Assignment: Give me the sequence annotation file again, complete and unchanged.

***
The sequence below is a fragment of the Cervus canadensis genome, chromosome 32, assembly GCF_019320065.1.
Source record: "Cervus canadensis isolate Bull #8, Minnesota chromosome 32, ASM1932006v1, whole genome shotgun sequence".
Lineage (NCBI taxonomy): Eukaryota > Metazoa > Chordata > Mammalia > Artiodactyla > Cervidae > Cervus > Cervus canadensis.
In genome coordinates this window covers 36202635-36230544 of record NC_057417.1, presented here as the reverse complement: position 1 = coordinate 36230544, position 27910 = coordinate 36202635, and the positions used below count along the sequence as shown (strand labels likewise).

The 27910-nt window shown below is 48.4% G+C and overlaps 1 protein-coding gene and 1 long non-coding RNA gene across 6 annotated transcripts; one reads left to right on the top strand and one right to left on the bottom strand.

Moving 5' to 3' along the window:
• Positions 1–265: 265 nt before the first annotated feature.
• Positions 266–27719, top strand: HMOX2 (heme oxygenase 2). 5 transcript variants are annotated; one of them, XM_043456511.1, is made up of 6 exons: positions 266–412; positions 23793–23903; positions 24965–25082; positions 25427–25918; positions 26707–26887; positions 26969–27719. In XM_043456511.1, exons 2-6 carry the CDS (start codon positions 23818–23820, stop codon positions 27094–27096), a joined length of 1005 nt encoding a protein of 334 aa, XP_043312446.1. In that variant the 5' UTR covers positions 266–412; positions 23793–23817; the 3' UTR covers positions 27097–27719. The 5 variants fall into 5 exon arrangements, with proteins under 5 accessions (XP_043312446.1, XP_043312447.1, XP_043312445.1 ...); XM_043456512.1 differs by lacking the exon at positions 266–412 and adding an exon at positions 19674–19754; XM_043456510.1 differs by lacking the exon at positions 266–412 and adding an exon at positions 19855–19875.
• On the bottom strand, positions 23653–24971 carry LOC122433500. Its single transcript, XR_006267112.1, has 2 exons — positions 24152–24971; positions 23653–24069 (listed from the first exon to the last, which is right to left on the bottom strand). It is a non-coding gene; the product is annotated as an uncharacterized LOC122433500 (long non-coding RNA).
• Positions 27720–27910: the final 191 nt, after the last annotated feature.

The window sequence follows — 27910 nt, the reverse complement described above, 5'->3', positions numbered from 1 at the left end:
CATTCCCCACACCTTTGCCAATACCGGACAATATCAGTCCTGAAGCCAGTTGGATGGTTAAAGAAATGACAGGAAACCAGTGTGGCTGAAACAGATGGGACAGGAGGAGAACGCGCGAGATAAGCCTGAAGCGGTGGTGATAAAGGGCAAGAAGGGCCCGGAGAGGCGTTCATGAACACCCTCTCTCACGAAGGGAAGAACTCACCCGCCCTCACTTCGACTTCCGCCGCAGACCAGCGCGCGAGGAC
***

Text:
The sequence below is a fragment of the Cervus canadensis genome, chromosome 32, assembly GCF_019320065.1.
Source record: "Cervus canadensis isolate Bull #8, Minnesota chromosome 32, ASM1932006v1, whole genome shotgun sequence".
Lineage (NCBI taxonomy): Eukaryota > Metazoa > Chordata > Mammalia > Artiodactyla > Cervidae > Cervus > Cervus canadensis.
In genome coordinates this window covers 36202635-36230544 of record NC_057417.1, presented here as the reverse complement: position 1 = coordinate 36230544, position 27910 = coordinate 36202635, and the positions used below count along the sequence as shown (strand labels likewise).

The 27910-nt window shown below is 48.4% G+C and overlaps 1 protein-coding gene and 1 long non-coding RNA gene across 6 annotated transcripts; one reads left to right on the top strand and one right to left on the bottom strand.

Moving 5' to 3' along the window:
• Positions 1–265: 265 nt before the first annotated feature.
• Positions 266–27719, top strand: HMOX2 (heme oxygenase 2). 5 transcript variants are annotated; one of them, XM_043456511.1, is made up of 6 exons: positions 266–412; positions 23793–23903; positions 24965–25082; positions 25427–25918; positions 26707–26887; positions 26969–27719. In XM_043456511.1, exons 2-6 carry the CDS (start codon positions 23818–23820, stop codon positions 27094–27096), a joined length of 1005 nt encoding a protein of 334 aa, XP_043312446.1. In that variant the 5' UTR covers positions 266–412; positions 23793–23817; the 3' UTR covers positions 27097–27719. The 5 variants fall into 5 exon arrangements, with proteins under 5 accessions (XP_043312446.1, XP_043312447.1, XP_043312445.1 ...); XM_043456512.1 differs by lacking the exon at positions 266–412 and adding an exon at positions 19674–19754; XM_043456510.1 differs by lacking the exon at positions 266–412 and adding an exon at positions 19855–19875.
• On the bottom strand, positions 23653–24971 carry LOC122433500. Its single transcript, XR_006267112.1, has 2 exons — positions 24152–24971; positions 23653–24069 (listed from the first exon to the last, which is right to left on the bottom strand). It is a non-coding gene; the product is annotated as an uncharacterized LOC122433500 (long non-coding RNA).
• Positions 27720–27910: the final 191 nt, after the last annotated feature.

The window sequence follows — 27910 nt, the reverse complement described above, 5'->3', positions numbered from 1 at the left end:
CATTCCCCACACCTTTGCCAATACCGGACAATATCAGTCCTGAAGCCAGTTGGATGGTTAAAGAAATGACAGGAAACCAGTGTGGCTGAAACAGATGGGACAGGAGGAGAACGCGCGAGATAAGCCTGAAGCGGTGGTGATAAAGGGCAAGAAGGGCCCGGAGAGGCGTTCATGAACACCCTCTCTCACGAAGGGAAGAACTCACCCGCCCTCACTTCGACTTCCGCCGCAGACCAGCGCGCGAGGAC